|Project Name:||Central Artery/Tunnel|
|C03 Project ID:||41|
|Topic Supports:||Environmental Review Merged with Permitting Application; Stakeholder Collaboration Application|
The Central Artery Project, also known as the "Big Dig" replaced a 1.7 mile stretch of highway in the heart of downtown Boston with a tunneled freeway. Planning for the Big Dig began in 1982 to deal with severe traffic congestion on the existing elevated highway built in 1959. The project included a new tunnel to the airport and a new bridge over the Charles River to connect with I-93, thus reducing congestion on the Central Artery. A number of public transit projects were part of the environmental mitigation package, the most extensive of which was the construction of Phase II of the Silver Line, a bus rapid transit line. After years of extensive lobbying for federal dollars and a veto by President Reagan that was subsequently overridden, ground was first broken in 1991. The project faced opposition and several controversies related to specific design features and environmental impacts, finally receiving environmental clearances from the state in 1991 and the federal government in 1994.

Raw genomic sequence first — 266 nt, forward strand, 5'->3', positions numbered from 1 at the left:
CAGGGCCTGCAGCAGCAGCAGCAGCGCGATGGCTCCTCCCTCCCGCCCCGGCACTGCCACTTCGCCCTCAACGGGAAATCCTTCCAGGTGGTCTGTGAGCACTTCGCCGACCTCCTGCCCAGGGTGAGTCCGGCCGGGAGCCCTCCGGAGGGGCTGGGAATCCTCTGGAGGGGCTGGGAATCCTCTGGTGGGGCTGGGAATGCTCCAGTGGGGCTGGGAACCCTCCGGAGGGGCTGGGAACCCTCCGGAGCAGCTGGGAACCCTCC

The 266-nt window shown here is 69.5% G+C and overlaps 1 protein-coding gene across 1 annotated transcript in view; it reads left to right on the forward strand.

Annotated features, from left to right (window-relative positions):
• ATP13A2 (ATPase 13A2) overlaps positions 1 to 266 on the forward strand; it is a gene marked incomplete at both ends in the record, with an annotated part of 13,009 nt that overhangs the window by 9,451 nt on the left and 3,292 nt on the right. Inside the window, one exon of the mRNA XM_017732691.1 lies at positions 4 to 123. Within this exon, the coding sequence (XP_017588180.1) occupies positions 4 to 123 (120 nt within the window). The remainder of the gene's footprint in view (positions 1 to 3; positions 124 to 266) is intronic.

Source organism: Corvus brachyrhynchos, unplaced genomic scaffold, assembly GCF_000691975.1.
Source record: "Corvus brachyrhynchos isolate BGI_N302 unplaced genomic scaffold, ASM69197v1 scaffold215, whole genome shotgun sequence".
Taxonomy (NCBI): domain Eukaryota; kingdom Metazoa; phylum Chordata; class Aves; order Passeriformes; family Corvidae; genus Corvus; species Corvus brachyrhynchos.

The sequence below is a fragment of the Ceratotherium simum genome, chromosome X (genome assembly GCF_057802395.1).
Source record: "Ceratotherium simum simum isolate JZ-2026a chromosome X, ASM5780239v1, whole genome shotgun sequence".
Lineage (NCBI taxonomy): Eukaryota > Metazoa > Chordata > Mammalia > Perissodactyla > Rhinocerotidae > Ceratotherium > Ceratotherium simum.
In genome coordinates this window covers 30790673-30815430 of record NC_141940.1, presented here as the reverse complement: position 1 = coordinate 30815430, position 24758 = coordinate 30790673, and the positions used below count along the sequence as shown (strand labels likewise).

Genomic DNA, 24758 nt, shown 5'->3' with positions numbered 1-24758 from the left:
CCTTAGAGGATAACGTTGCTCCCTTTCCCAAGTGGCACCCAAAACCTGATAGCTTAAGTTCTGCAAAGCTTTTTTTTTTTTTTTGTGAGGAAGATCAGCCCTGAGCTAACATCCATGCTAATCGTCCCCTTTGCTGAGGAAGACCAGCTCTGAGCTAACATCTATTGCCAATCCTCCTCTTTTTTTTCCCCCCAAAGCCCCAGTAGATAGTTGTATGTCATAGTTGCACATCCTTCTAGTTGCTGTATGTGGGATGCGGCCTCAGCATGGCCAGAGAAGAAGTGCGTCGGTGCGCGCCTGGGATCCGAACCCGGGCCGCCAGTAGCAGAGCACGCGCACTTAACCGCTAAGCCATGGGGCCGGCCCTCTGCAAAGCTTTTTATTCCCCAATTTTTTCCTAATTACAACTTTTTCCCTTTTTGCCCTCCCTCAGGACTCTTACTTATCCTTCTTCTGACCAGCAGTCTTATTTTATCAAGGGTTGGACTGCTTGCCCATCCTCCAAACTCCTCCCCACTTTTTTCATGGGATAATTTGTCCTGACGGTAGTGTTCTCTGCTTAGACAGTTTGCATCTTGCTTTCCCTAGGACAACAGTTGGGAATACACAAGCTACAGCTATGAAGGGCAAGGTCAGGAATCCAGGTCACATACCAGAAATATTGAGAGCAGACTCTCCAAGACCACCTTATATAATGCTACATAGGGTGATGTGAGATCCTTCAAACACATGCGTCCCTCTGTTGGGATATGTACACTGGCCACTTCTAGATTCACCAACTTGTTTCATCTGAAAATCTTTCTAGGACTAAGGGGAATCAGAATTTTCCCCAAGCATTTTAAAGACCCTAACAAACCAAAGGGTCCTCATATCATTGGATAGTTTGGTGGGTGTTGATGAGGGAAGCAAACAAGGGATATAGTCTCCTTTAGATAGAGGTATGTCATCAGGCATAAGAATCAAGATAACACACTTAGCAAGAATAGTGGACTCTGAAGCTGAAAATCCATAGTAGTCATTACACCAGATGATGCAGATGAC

The implementation of the project involved unprecedented public participation in both long term planning and day-to-day traffic management decisions. The Central Artery Oversight Committee was formed to oversee the list of 1,200 mitigation measures demanded by a large number of interest groups. Numerous sub-committees were formed to oversee specific issues like clean air, open space, bridge design, transit, traffic improvements, and new parks development. The high-profile Artery Business Committee that comprised major business and property owners in the Central Artery corridor was formed in 1988 to look out for business interests during and after construction. The committee was involved in detailed decisions like the temporary routing of traffic, detours, signage, and screening of construction sites. The Central Artery project staff facilitated weekly meetings of the Artery Business Committee to help resolve political, legal, and financial issues that threatened the project and the businesses in its path. This process served to diffuse conflicts that could have resulted in litigation. The efforts of the Artery Business Committee are considered to have been successful in keeping the traffic moving and in retaining tenants and businesses during the 15 year period spanning the construction phases of the project. Overall, there were high levels of collaboration among several public and private sector partners in the planning and implementation of the Central Artery project. These included the Massachusetts Turnpike Authority, the regional transit agency (MBTA), Massport, Bechtel/Parsons Brinckerhoff as the design and construction contractors, the state DOT, the FHWA, and local communities and interest groups.